Ogilvy’s controls Open’s destiny

Geoff Ogilvy leads into the final round of the Australian Open, adding a third round of 67 at the Lakes Golf Club in Sydney to open up a five shot lead over his nearest pursuer all day, Matt Jones.Ogilvy bogeyed his final hole but he has a commanding lead, one a player of his standing is unlikely to let slip.

Two players, Alistair Presnell and Greg Chalmers, are tied in third position at 10 under with John Senden and Matthew Griffin another shot back in 5th.

The event again dodged a bullet on day three with the predicted rain arriving but only for a few minutes around mid morning. It gave way to overcast and warm conditions accompanied by only the gentlest of breezes for much of the round and the good scoring which had been a feature of the opening two days continued.

Ogilvy birdied his opening hole from 14 feet but was challenged early in his round by playing partner Matt Jones. When the Victorian birdied the 9th to turn in 3 under 32 however he had moved three clear.

Ahead of the final group on the golf course, many were making considerable progress. Alistair Presnell turned down the opportunity to attend the Final Stage of USPGA Tour School this week because he was just simply golfed out following the Australian Masters.

Today, after a two week break and a clearer mind he moved into outright third when he secured his 4th birdie of the day at the 10th and was within two of Jones.

Presnell was unable to build on the momentum he had established early in his round but a birdie at his final hole had him at 10 under and within striking distance of a big payday. It appears he will need a round along similar lines to that he had when winning the Victorian PGA Championship earlier this year (60) if he is to have any hope of challenging Ogilvy tomorrow. Today however was a very impressive bounce-back from the golfer who was completely drained two weeks ago.

Greg Chalmers was an even bigger mover. After a wake-up call at the first when he dropped a shot at the short par four, Chalmers reached the turn in 34 but it was his run over the closing stages that swept him into contention. He birdied his next five holes to be only the third player to reach double figures in this event. At 10 under he might have trail by five but he had nevertheless made a big move and created at least a glimmer of hope of his second Australian open title.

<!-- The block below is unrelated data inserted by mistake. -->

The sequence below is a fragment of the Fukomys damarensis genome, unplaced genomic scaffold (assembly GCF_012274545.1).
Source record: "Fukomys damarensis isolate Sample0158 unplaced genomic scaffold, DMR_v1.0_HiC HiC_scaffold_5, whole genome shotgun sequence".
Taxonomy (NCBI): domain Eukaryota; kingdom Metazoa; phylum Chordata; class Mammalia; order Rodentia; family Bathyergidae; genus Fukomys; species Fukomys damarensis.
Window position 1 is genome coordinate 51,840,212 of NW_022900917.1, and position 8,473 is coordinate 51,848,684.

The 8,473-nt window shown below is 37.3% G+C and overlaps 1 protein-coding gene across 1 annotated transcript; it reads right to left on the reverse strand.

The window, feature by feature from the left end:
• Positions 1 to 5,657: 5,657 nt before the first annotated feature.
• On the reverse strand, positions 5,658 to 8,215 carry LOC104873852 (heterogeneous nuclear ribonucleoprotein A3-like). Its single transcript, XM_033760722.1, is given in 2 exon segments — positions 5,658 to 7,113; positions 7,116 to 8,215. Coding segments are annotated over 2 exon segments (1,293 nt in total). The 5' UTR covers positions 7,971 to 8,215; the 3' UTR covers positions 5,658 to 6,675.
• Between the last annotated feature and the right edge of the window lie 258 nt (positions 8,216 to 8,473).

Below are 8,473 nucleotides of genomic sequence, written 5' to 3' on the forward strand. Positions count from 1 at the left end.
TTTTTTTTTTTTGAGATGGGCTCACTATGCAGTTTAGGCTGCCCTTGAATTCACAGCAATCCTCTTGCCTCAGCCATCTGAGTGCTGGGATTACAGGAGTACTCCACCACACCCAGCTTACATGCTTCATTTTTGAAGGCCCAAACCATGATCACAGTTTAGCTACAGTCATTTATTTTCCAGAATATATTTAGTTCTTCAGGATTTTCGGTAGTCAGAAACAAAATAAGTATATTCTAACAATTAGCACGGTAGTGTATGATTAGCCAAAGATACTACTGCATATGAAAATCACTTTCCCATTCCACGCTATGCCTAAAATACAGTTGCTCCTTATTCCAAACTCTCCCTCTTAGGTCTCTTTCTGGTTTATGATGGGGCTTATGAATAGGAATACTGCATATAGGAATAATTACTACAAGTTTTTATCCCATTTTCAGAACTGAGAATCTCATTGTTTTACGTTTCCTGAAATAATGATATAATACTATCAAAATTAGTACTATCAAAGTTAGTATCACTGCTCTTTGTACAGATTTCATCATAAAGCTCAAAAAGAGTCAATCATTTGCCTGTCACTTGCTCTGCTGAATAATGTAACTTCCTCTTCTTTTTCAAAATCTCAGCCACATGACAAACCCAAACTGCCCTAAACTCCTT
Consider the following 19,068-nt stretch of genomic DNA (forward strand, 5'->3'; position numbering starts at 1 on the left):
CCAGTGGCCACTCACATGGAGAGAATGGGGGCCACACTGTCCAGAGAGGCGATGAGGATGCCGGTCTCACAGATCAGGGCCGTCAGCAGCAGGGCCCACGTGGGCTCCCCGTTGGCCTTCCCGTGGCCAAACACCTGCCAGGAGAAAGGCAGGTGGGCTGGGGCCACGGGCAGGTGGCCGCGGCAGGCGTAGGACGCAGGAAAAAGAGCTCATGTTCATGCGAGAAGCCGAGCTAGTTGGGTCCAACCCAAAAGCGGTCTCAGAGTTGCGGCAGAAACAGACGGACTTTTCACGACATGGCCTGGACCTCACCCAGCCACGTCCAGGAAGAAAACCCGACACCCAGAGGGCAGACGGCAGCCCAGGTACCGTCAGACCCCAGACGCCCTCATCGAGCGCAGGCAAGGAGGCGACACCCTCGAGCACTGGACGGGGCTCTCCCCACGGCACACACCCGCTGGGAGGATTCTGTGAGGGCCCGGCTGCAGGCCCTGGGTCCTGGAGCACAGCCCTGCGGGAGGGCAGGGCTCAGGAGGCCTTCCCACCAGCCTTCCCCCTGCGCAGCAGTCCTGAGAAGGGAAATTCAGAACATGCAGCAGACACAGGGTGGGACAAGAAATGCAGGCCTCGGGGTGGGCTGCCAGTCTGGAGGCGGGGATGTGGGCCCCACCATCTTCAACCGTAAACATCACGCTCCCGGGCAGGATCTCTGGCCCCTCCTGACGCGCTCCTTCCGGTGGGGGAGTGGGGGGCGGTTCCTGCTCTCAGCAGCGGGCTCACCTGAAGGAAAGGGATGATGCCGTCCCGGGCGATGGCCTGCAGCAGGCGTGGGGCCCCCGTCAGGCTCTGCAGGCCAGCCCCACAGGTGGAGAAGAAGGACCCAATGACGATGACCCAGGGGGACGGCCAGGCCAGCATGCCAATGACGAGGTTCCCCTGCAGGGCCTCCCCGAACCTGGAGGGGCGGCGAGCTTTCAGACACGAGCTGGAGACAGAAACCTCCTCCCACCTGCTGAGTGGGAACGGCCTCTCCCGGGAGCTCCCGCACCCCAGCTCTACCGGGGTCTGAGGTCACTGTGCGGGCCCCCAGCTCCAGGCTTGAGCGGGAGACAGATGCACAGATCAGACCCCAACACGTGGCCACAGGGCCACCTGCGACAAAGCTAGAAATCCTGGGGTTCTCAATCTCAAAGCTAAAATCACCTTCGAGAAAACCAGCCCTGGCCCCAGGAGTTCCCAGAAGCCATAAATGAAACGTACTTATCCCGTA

Ogilvy continued to stretch his lead over the back nine and although he was unable to pick up the almost obligatory birdie on the 17th and then bogeyed the last, he finished his round with his all but unassailable lead into tomorrow.
Jones, too, missed an opportunity at the 17th but parred the last to finish within five.

Ogilvy was happy with the day despite the final hole bogey. "It is never nice to finish like that whatever you are shooting. I am well over it now though. I rushed to the range as we saw some rain coming to hit a bucket of balls. Normally I would not rush to the range in a left to right wind but whilst the feeling of that shot was in my head I wanted to get it out of my head. I hit a 20 or 30 nice ones and it is gone.

"I played very well again - just like yesterday and hit a lot of good shots and had a lot of chances. I had plenty of opportunities that I didn't make but made some nice putts so all in all I walked off feeling like I putted well and made the most of the day."

When it was suggested earlier by Greg Chalmers that there was little likelihood of him going backwards tomorrow Ogilvy responded, "Hopefully not - if I play like I did today then I don't think I will but golf is a funny game and if it is wet like it is right now (rain arrived at close of play today) then you never know what is going to happen. Obviously I am in a decent position after three rounds and if I can do it again tomorrow then I will be alright by the end hopefully.

"It's between rounds that golf is hard," he said responding to the question as to how much he will think about tomorrow. "I am sure I will think about it a couple of times. It would be abnormal to stop yourself thinking about it but I am sure I will sleep ok tonight."
Where will this victory, should it come, rank in his list of victories after the obvious US Open of course but compared to his World Golf Championship victories? "They are hard arguments those. Right now the WGS's are more valuable for your career but when I am finished my career and looking back you would be prouder of an Australian Open win than a WGC. In the short term the WGC's offer do a lot for your career with more money more ranking points and exemptions but in the longer term the more the Australian open will mean so it is right up there."

Two years ago Geoff Ogilvy, one of Australia's greatest players, was without a domestic title to his name. He won the Australian PGA Championship that year and tomorrow seems all but assured of adding yet another of Australia's great titles to his impressive list.

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